Nominating a slate of all white actors for the second consecutive year and booking one of the country’s most incisive black comedians to host its ceremony may have been exactly what the Academy Awards needed.
Sunday night’s ceremony was one of the funniest and most surprising in recent Oscars history thanks to host Chris Rock relentlessly biting the hand that was feeding him and a few genuine surprises in the actual awards.
This was a tad surprising considering the Academy of Motion Picture Arts and Sciences does control the event, and it and the in-theater audience have a track record of taking themselves very, very seriously. But you got the feeling about an hour into Sunday night’s ceremony that this was an institution that knew it had messed up and was ready to take its punishment.
Rock was happy to oblige.
Never miss a local story.
He came out of the gate welcoming viewers to the “White People’s Choice Awards” and saying he thought about pulling out of the ceremony, as some had called for him to do.
“I realized, they’re gonna have the Oscars anyway,” he said. “They’re not gonna cancel the Oscars because I quit. You know? And the last thing I need is to lose another job to Kevin Hart, O.K.?”
So, he made the most of the forum he was given, not only delivering a searing monologue that even went after some of the people protesting the Oscars – “Jada is going to boycott the Oscars,” Rock said, referring to actress Jada Pinkett Smith, the first high profile artist to declare she was boycotting. “Jada boycotting the Oscars is like me boycotting Rihanna’s panties. I wasn’t invited.” – but continuing with jokes peppered through the evening and at least three pre-recorded video segments addressing the controversy.
In one, black actors including Whoopi Goldberg, Tracy Morgan and Leslie Jones stood in for white roles in nominated films. Another echoed a bit from Rock’s first Oscars hosting turn in 2005, where he interviewed moviegoers at at Magic Johnson Theatre in Los Angeles, highlighting the gulf between black filmgoers and the Oscars. As he named the best picture nominees, one woman asked if he was making the movies up.
In a lighter moment, Rock also had his daughters and members of their Girl Scout troop come into the audience and sell Girl Scout cookies, somewhat echoing Ellen DeGeneres’ pizza order a few years ago. Even Vice-President Joe Biden, who was there to introduce Lady Gaga’s performance of the Oscar-nominated song Til It Happens to You from The Hunting Ground, reportedly gave Rock some money for cookies.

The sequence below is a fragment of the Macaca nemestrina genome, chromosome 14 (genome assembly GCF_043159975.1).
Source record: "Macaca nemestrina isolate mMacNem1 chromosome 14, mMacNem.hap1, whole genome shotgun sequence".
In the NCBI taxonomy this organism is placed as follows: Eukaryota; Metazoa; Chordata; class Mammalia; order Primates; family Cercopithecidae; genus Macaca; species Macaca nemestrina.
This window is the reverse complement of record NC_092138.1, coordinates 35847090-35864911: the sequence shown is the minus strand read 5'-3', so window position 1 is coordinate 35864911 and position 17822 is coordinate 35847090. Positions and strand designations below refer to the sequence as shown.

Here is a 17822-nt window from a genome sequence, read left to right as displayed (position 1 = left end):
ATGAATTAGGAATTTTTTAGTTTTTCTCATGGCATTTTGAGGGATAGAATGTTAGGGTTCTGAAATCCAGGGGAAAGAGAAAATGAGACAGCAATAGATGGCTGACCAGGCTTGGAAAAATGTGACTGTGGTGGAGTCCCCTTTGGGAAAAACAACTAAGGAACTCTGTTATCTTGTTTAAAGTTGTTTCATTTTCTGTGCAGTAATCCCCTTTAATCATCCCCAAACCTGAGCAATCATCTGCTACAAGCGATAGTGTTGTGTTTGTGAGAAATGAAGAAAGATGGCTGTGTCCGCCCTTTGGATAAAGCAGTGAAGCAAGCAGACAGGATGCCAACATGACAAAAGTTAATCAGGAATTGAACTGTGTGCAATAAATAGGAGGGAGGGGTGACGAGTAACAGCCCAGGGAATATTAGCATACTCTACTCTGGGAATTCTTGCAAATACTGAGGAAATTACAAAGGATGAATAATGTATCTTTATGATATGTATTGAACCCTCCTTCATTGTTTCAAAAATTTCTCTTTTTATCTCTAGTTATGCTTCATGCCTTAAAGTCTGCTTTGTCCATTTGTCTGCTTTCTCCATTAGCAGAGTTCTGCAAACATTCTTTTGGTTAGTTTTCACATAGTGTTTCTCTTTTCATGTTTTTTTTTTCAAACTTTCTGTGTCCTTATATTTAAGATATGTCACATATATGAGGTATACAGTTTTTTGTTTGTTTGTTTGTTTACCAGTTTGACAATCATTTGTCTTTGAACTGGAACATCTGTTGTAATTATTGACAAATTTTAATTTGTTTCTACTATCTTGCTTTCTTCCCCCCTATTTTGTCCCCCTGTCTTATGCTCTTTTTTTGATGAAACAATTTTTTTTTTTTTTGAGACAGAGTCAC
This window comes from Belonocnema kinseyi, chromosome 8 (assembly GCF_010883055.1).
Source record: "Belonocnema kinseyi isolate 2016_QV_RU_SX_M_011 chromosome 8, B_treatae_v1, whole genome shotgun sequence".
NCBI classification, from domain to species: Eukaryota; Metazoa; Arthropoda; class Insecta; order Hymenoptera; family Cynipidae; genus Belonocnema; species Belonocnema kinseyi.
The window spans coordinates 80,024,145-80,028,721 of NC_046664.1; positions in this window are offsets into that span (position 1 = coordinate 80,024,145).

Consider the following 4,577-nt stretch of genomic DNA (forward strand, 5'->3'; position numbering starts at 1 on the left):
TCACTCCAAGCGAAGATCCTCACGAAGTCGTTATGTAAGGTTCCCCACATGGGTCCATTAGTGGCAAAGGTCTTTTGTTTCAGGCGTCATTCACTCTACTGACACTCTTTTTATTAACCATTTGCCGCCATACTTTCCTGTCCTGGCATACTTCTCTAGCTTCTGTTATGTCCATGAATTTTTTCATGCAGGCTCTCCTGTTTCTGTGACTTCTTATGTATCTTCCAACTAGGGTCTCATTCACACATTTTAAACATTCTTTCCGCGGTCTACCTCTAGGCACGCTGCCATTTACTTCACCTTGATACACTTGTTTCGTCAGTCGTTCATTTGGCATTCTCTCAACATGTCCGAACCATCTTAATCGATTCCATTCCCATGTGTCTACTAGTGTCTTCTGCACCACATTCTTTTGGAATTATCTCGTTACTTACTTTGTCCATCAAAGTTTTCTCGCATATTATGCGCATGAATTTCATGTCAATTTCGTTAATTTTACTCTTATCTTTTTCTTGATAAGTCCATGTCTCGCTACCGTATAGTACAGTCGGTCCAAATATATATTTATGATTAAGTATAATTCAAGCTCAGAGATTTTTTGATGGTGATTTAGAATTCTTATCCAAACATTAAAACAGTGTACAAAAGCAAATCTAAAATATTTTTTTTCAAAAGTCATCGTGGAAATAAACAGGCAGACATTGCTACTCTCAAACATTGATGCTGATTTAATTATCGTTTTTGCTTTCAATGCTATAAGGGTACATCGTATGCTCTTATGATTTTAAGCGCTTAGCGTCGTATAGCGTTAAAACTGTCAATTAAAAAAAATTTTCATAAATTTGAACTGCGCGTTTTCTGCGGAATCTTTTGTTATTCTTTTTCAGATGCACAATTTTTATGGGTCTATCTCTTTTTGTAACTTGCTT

Gaga’s performance was one of the other surprises that made this ceremony sing. It was positioned much later in the ceremony than more popular nominees, including the eventual winner, Sam Smith’s The Writing’s on the Wall from the James Bond film Spectre. But the song about sexual violence from a documentary addressing the same subject was a powerful moment, giving Gaga standout performances in the first two major entertainment awards shows of 2016.
Louis CK, of all people, had another great cameo, presenting best documentary short with a quick comedy routine that basically explained why the Oscars continue to present these sorts of awards, which most other awards shows have jettisoned to pre-shows, on its main stage.
“These people will never be rich as long as they live,” CK said of the short documentary filmmakers, “so this Oscar means something. All they do is tell stories that are important. Now you all do, but you also get rich. But for these people, all they’ve got is this Oscar that’s going home in a Honda Civic. This Oscar is going to be the nicest thing they own in their life. It’s going to give them anxiety to keep it in their crappy apartment.”
The Oscar went to A Girl in the River: The Price of Forgiveness, though we do not know what kind of car it is going home in. The routine did automatically trigger an online call for CK to be tapped for Oscars host.
Some surprises in the awards also kept the show interesting, including Bridge of Spies Mark Rylance upsetting Creed’s Sylvester Stallone for best supporting actor. Rylance obliged with a lovely and generous acceptance speech.
Mad Max: Fury Road had all but an early-evening sweep of technical awards, though it was The Revenant that appeared on its way to best picture victory with wins for best cinematography, best director (Alejandro González Iñárritu) and best actor (Leonardo DiCaprio).
But when Morgan Freeman named the best picture winner, it was Spotlight, the drama about The Boston Globe investigation into sexual abuse by priests in the Catholic Church. It won only one other award in the evening, the first one given, for best original screenplay, and became the first best picture winner since The Greatest Show on Earth in 1953 to win only one other award, also for writing.
The show was not perfect, of course. As usual, it did tend to drag at points — the Oscars didn’t stop being bloated in one year — and there were some pointless moments leading up to the midnight sign off. But overall, the elements came together for a surprisingly good Oscars night, the show even appropriately playing out to Public Enemy’s 1990 hit Fight the Power.
But the thing the Academy and Oscar voters need to remember is while this weirdly coalesced into an entertaining night this year, if they come back with a white slate of nominees in 2017, they will have taken this beating for nothing, and far fewer people will be ready to laugh.